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Mon, Mar 05 2012 post by Susie From frugalskate.blogspot

Hamentash Challah

This special Challah for the Jewish holiday called Purim is shaped into a triangle like a traditional Hamentash and filled with preserves. Purim is a time of celebration and good will. ...

Hamentash Challah for Purim

Purim is on its way!  For those of you unfamiliar with the happiest holiday on the Jewish calendar (March 8th this year), Purim is a time of merriment and gratitude.  Jews celebrate Purim by gathering together to read the Scroll of Esther, which recounts the miracle of Purim: the victory of Queen Esther and Mordechai over the evil Haman and King Achashverosh 2,400 years ago.

Children (and many adults!) dress up in costumes, and do a sort of reverse trick-or-treating...instead of asking for sweets, they give out baskets of goodies to their friends and neighbors, and distribute donations to the poor. There is a general air of happiness and celebration.  We end the holiday with a large communal meal called Seudat Purim where there is a great deal of eating, singing, and dancing.

Like almost all Jewish holidays, we have certain customary foods associated with Purim.  One of them is a delicious dessert called a “Hamentash” (or in Hebrew "oznai-Haman"), a triangular pastry that is loaded with jelly or (my favorite) poppy seeds.  Here are some delicious Hamentash pastries that were baked by my friend, Amy.

For years now, I've been making a Rhodes challah that is shaped like a Hamentash for the Purim meal, filled with a few different flavors of preserves or jam.  Thanks to the even consistency of Rhodes dough, this special challah is simple to make and delicious to eat.

Let Rhodes help your family celebrate Purim with our Rhodes Dough.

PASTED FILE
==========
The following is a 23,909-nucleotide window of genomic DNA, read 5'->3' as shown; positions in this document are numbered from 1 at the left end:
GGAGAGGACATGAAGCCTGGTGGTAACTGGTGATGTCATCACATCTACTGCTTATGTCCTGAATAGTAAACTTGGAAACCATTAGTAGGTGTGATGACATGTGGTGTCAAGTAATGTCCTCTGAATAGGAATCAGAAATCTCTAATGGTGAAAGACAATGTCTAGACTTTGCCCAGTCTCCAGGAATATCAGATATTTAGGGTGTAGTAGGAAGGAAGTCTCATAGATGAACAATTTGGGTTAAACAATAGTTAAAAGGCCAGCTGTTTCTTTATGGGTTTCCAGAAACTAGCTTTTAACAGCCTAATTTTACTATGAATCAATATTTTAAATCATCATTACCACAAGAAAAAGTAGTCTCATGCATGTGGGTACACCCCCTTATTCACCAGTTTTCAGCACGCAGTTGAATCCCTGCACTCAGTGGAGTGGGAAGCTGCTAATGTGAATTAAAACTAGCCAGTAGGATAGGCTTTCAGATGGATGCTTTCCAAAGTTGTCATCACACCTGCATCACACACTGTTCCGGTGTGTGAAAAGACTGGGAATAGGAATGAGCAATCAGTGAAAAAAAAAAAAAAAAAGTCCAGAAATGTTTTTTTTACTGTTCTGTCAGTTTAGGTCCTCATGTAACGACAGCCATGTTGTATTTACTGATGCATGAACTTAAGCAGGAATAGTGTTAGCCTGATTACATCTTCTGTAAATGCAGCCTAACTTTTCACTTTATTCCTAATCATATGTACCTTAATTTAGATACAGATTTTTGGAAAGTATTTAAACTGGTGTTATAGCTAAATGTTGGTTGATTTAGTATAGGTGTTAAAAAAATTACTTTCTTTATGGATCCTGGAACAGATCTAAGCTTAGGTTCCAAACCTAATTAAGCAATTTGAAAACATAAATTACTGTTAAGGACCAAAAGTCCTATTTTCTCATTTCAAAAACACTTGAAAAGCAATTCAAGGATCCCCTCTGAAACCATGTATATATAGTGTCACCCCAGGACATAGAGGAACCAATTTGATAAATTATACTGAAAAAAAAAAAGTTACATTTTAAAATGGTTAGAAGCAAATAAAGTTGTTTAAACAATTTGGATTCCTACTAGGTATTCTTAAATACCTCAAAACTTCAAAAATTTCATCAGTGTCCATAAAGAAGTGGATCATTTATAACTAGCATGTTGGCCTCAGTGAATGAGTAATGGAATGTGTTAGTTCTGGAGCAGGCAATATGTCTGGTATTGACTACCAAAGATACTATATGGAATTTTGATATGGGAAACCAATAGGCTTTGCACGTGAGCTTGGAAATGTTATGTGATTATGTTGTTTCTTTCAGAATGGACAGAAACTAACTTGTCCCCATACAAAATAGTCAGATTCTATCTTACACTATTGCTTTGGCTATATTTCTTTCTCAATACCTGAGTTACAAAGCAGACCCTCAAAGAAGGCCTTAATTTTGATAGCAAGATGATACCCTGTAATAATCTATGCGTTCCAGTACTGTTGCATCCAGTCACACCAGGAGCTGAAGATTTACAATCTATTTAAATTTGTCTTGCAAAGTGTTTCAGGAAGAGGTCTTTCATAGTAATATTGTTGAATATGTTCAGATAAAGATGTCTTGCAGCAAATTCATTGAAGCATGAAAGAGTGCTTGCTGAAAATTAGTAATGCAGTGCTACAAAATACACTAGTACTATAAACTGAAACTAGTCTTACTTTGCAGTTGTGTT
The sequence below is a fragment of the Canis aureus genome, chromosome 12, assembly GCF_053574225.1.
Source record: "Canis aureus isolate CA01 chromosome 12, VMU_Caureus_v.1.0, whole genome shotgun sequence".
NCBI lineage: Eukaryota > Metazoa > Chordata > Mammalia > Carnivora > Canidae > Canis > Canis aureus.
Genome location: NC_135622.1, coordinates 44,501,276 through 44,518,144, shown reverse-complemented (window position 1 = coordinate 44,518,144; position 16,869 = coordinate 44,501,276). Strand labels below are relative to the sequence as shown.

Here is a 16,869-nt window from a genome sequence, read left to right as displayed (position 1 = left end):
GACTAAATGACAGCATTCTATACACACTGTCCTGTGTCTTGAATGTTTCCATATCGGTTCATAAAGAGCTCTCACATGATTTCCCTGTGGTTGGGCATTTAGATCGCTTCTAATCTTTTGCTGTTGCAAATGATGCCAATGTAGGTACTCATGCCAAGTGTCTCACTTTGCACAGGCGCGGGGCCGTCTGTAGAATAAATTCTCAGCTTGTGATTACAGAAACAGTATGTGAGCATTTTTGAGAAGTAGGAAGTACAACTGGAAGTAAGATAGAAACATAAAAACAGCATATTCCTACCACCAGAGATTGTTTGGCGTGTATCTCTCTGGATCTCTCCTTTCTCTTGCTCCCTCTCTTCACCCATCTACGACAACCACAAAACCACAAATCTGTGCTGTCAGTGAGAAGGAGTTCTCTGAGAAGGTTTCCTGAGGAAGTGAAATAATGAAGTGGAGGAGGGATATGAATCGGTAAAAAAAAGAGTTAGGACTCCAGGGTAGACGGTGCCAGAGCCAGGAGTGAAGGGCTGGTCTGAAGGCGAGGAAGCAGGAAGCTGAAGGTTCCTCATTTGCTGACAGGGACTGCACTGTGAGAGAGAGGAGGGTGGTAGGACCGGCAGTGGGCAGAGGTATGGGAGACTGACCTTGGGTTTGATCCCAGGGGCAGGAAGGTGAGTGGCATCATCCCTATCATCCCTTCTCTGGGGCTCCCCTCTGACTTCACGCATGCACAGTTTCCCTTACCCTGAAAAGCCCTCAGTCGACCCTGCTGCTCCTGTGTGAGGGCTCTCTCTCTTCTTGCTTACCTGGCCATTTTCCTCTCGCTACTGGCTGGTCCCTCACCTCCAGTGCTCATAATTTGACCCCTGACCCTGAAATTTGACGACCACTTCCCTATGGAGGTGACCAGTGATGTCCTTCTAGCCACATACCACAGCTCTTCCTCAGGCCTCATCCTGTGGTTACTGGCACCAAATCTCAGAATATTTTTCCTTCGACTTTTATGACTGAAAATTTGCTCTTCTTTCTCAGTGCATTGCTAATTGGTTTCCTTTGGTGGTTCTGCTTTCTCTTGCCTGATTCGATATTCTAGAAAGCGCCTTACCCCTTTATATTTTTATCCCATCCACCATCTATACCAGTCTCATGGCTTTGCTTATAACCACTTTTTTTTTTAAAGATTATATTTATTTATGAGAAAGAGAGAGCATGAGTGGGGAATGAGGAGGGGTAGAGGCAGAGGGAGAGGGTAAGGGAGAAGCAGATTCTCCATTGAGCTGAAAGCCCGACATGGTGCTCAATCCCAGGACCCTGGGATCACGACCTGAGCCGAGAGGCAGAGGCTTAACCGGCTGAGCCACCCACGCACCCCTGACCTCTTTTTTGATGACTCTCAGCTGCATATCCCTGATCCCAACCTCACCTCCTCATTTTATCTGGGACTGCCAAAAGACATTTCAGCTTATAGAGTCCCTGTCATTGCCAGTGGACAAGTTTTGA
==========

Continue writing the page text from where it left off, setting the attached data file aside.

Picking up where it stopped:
Photo credit: Amy Gottleib Shuter

 

 

The only ingredients for the Hamentash challah will be one defrosted loaf from a package of Rhodes dough, between 1 to 4 different jams and preserves, cooking spray, and a beaten egg for basting.  You'll need a pan or cookie sheet to bake it in, a dough board, and a rolling pin.

Spray the pan or cookie sheet with cooking spray.  Pre-heat the oven to 300 degrees.  The reason we are going to bake this at a low temperature is because the sugars in the jams and preserves tend to cook more quickly than the dough, so we’ll bake this at a lower temperature for a slightly longer time.

Shape the loaf of Rhodes dough into a ball.  Flatten and roll out on the board until you've got a nice round flat.  Very important:  don't roll it too thin – 3/4" to 1" thick should be just right. If it gets any thinner than that, the dough will tear.

Let Rhodes help your family celebrate Purim with our Rhodes Dough.

 

 

Fill the center of the dough with anywhere from 1 to 4 different kinds of preserves.  It's perfectly fine if the different flavors mingle.  Use flavors that go well with bread. I used just two flavors, orange marmalade and strawberry preserves (pictured here is the marmalade). Though it’s tempting, don’t use too much filling or you’ll have a mess on your hands. 

This part is crucial:  keep the filling in the center of the dough.  If the filling spreads out near the edges, you won't be able to fold and pinch the dough closed.

Let Rhodes help your family celebrate Purim with our Rhodes Dough.

 

 

Now comes the only part of this recipe that's a little tricky as we’re going to have to do some shaping, but Rhodes’ perfectly consistent texture makes it easier to manipulate the dough into the shape we want.